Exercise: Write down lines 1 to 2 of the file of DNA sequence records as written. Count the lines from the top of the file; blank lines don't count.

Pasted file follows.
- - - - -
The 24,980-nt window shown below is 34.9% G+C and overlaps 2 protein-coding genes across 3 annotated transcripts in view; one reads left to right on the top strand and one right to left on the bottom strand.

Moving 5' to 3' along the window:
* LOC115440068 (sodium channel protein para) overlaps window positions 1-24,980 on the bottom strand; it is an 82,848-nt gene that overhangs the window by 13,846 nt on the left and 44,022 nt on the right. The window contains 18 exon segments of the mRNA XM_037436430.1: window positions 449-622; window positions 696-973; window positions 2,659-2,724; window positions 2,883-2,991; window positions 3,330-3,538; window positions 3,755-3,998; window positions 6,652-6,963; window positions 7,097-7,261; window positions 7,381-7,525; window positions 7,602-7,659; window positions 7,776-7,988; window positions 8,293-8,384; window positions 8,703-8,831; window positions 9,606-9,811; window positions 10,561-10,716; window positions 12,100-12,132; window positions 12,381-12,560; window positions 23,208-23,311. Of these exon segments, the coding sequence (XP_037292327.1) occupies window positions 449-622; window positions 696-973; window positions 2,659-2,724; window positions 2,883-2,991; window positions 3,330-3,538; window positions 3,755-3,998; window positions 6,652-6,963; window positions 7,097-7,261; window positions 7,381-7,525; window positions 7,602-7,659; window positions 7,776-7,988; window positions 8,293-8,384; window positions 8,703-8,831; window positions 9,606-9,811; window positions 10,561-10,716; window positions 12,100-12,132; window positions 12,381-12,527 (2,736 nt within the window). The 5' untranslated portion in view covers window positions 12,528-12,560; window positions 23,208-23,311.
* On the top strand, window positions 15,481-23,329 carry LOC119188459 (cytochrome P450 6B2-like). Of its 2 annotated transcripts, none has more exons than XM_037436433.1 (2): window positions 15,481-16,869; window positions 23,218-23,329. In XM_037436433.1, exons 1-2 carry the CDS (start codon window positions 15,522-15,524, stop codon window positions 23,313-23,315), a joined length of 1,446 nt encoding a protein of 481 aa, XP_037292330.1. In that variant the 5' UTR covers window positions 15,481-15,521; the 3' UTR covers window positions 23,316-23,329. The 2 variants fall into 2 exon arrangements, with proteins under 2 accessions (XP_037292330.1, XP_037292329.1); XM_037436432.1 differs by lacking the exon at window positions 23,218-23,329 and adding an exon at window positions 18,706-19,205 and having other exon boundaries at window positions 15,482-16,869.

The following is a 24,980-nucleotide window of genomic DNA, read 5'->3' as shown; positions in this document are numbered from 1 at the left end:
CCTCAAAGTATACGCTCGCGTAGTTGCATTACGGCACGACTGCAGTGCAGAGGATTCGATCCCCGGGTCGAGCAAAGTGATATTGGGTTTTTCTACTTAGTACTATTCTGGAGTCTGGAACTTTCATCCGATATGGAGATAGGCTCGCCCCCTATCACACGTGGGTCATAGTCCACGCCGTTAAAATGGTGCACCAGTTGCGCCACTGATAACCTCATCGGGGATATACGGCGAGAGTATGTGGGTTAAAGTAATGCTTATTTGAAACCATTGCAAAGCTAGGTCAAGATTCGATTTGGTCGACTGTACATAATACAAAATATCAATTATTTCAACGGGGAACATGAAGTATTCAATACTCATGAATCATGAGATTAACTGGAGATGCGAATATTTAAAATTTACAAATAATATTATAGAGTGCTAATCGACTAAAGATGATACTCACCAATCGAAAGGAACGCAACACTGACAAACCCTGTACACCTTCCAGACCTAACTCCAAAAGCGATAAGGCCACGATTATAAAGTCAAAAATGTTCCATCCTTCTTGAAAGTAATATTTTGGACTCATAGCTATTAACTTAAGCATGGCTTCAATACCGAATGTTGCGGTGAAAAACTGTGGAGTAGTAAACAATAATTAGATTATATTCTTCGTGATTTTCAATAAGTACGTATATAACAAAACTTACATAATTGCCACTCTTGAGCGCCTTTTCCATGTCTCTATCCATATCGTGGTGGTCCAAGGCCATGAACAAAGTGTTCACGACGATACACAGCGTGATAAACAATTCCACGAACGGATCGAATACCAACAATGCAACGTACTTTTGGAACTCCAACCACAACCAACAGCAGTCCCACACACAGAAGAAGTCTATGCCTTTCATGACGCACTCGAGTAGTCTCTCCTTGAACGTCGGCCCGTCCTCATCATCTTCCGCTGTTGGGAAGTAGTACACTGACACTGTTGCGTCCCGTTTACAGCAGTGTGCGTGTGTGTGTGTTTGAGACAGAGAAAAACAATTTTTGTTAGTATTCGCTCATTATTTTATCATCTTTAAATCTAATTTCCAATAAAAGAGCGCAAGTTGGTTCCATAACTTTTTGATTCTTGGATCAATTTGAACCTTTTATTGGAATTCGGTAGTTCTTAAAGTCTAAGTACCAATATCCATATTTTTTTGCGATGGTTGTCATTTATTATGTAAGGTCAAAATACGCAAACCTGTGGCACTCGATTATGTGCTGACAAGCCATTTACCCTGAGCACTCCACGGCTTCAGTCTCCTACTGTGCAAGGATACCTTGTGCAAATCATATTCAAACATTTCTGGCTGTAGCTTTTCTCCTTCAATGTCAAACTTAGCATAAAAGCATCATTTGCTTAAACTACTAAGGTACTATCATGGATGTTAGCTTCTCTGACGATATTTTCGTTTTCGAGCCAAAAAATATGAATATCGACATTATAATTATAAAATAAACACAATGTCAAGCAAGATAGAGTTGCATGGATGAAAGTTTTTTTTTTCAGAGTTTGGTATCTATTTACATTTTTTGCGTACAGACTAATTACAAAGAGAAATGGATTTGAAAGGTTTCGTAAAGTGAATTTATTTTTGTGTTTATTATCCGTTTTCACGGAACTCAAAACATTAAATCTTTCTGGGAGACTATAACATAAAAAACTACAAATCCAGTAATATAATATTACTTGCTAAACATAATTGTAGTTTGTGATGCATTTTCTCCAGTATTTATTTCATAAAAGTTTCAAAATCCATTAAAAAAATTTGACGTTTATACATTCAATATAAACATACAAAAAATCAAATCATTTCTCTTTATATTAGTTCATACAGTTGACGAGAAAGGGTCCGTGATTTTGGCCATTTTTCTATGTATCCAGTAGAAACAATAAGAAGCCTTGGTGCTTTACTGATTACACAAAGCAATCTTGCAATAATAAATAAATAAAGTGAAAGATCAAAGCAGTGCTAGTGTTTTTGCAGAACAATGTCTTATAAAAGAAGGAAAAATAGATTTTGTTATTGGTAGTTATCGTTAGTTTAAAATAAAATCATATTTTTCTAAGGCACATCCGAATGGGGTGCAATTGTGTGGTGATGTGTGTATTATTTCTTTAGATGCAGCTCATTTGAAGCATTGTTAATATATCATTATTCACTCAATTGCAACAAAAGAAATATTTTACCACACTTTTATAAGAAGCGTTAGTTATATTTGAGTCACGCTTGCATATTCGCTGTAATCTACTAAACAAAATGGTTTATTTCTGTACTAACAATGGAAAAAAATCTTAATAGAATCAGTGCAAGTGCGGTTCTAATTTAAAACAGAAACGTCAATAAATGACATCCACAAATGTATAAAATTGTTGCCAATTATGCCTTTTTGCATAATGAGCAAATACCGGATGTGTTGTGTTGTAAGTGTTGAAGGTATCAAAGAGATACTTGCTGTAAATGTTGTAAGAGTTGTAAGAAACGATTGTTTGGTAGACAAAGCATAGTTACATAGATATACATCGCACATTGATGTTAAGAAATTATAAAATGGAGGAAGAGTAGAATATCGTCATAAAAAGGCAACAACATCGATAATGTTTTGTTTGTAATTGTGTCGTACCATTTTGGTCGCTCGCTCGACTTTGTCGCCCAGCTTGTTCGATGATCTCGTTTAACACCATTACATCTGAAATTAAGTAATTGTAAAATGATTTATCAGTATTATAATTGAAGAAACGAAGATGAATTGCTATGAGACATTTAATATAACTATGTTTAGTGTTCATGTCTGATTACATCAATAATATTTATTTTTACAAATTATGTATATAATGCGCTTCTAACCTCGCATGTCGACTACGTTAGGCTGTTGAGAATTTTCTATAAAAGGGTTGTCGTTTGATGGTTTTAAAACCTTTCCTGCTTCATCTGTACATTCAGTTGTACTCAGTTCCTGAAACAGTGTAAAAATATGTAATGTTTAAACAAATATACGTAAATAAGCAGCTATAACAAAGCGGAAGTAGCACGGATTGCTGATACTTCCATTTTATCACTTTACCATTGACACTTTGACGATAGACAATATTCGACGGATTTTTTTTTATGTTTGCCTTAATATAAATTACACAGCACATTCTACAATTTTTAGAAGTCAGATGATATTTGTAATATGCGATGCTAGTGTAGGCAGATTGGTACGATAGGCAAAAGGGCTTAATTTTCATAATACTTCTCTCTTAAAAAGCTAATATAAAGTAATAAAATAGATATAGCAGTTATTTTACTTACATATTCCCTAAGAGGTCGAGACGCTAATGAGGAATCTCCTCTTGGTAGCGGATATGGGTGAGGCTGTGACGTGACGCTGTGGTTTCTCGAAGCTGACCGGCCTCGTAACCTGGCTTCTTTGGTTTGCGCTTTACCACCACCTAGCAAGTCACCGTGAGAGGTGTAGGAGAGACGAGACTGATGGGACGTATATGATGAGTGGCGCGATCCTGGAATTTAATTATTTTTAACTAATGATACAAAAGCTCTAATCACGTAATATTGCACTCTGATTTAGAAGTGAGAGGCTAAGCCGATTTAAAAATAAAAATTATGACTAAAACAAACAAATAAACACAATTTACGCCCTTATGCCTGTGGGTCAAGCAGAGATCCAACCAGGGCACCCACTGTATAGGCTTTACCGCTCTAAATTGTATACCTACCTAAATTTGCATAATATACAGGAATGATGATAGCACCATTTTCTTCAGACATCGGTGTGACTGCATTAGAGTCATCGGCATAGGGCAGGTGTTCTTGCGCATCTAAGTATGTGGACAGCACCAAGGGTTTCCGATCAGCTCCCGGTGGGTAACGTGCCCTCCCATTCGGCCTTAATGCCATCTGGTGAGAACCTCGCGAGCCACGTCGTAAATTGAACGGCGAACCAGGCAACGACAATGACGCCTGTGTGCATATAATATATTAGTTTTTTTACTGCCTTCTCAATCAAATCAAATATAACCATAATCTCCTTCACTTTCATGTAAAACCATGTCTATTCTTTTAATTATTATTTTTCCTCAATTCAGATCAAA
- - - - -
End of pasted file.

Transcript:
The 24,980-nt window shown below is 34.9% G+C and overlaps 2 protein-coding genes across 3 annotated transcripts in view; one reads left to right on the top strand and one right to left on the bottom strand.

Moving 5' to 3' along the window: